Herman Wouk's Aurora Dawn was published in 1947. It became a Book of the Month Club selection, introducing thousands of readers across the country to his writing. Wouk took this success as a sign that he should write full-time. He subsequently composed novels and plays, and even worked on the screenplay for the film Slattery's Hurricane. Wouk's second novel failed to attract much attention, but his third, The Caine Mutiny, which had grown out of Wouk's own experiences in the Navy, won the Pulitzer Prize for fiction in 1952. In 1954, it was adapted into both a major motion picture, starring Humphrey Bogart, and a Broadway play, starring Henry Fonda, renamed The Caine Mutiny Court-Martial. Although his next novel, Marjorie Morningstar, did not enjoy the same success, it was turned into a 1958 movie starring Natalie Wood and Gene Kelly. Wouk's first work of nonfiction, This is My God: The Jewish Way of Life, was published in 1959 and aimed to explain Orthodox Judaism to Jews and non-Jews alike.
In the 1960s, Herman Wouk turned to historical topics, spending thirteen years researching World War II and the Holocaust to write The Winds of War (1971) and War and Remembrance (1978). He considered the works to be "the story I have to tell." Both were adapted into TV miniseries, for which Wouk wrote the screenplays and even made cameo acting appearances. "The films of The Caine Mutiny and Marjorie Morningstar always seemed to me mere thin skims of the story lines," Wouk said, "and I never did see a meager Hollywood caper called Youngblood Hawke, vaguely based on my 800-page novel. So it was that I opted for television, with its much broader time limits, for The Winds of War. Sixteen hours!"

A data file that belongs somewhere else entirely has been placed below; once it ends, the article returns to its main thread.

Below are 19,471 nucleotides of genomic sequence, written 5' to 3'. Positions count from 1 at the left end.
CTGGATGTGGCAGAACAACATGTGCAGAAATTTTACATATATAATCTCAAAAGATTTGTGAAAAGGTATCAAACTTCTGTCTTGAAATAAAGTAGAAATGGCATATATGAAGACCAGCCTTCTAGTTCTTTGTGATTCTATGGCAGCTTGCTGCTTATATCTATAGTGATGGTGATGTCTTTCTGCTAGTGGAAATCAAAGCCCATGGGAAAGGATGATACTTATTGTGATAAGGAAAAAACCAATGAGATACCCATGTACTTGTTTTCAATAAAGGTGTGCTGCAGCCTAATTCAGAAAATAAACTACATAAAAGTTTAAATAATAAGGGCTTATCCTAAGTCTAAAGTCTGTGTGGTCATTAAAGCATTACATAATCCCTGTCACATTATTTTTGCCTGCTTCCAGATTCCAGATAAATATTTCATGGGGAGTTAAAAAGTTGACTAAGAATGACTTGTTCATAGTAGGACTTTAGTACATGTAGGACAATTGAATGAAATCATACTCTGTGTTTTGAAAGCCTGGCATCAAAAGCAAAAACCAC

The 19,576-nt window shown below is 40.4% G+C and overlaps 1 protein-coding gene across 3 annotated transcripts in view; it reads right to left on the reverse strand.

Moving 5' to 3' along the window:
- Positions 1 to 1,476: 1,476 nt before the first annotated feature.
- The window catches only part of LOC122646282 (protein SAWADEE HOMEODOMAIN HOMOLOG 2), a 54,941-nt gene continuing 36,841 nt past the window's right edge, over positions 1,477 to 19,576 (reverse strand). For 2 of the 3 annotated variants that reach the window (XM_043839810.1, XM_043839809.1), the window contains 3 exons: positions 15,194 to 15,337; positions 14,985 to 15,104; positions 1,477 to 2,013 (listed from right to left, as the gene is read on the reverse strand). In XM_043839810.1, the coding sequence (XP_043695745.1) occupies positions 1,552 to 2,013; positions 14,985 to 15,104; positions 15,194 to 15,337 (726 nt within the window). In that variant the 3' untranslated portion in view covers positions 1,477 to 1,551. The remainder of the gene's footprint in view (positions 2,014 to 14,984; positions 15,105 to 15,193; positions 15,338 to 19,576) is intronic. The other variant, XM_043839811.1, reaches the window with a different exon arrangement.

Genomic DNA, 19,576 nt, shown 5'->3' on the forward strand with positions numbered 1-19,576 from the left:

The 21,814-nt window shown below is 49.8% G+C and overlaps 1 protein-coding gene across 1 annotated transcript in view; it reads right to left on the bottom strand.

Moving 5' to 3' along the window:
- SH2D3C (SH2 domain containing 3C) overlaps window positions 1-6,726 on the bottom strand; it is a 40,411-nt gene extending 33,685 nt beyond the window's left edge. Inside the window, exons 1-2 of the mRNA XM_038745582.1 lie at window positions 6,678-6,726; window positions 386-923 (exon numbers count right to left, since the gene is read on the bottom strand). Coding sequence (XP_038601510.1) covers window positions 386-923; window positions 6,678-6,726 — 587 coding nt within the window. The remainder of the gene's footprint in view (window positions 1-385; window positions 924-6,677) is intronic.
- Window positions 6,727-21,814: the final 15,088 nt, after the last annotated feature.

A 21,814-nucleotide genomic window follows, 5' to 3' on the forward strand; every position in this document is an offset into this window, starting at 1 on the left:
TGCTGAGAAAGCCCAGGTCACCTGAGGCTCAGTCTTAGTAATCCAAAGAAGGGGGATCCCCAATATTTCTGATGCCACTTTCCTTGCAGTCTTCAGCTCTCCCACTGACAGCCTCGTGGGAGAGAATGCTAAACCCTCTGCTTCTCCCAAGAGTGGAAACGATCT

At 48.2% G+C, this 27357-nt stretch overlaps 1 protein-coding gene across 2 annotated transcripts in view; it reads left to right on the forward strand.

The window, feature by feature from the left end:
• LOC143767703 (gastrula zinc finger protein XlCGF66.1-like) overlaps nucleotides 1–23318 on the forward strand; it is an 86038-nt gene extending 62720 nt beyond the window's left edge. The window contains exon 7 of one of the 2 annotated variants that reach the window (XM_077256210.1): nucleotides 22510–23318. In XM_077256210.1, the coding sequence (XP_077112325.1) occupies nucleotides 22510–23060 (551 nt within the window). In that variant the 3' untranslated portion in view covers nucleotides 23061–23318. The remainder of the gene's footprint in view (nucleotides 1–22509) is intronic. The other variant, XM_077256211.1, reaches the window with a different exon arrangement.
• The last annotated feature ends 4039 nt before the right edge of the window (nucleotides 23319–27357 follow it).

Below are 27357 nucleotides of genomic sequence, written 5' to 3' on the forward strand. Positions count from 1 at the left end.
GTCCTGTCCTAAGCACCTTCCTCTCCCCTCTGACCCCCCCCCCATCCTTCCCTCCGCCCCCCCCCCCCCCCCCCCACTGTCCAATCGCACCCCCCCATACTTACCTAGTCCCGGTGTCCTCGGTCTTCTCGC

Continuing in the vein of works inspired by history, Wouk wrote two novels based on real Israeli historical events, The Hope (1993) and The Glory (1994). These novels interweave real and fictional characters. A firm supporter of the state of Israel, Wouk once wrote, "Zionism is a single long action of lifesaving, of snatching great masses of people out of the path of sure extinction."
In 2008, Wouk turned over all of his journals to the Library of Congress. This was no small matter: Wouk had been keeping journals since the 1930s, and his total collection numbered more than 90 volumes. The institution then awarded him the very first Library of Congress Award for Lifetime Achievement in the Writing of Fiction.
Now nearly 100 years old, and faced with the death of his wife in 2011 due to a stroke, Wouk has still not given up writing. His latest work, The Language God Talks (2010), is partly based on conversations that Wouk had with the physicist Richard Feynmann, who once told Wouk that calculus "is the language God talks." The book explores the drama of human existence and the stage on which it takes place. Wouk explains, "This is the subject I've been thinking about my whole life." He wished for the work to be "a book telling of my religious faith in a frame of modern science, not necessarily a Big One, but a work I felt born to give the world. Not being a scientist at all, I was a fool to dream of accomplishing this, but novelists are fools whose dreams every now and then take form, see the light, and last."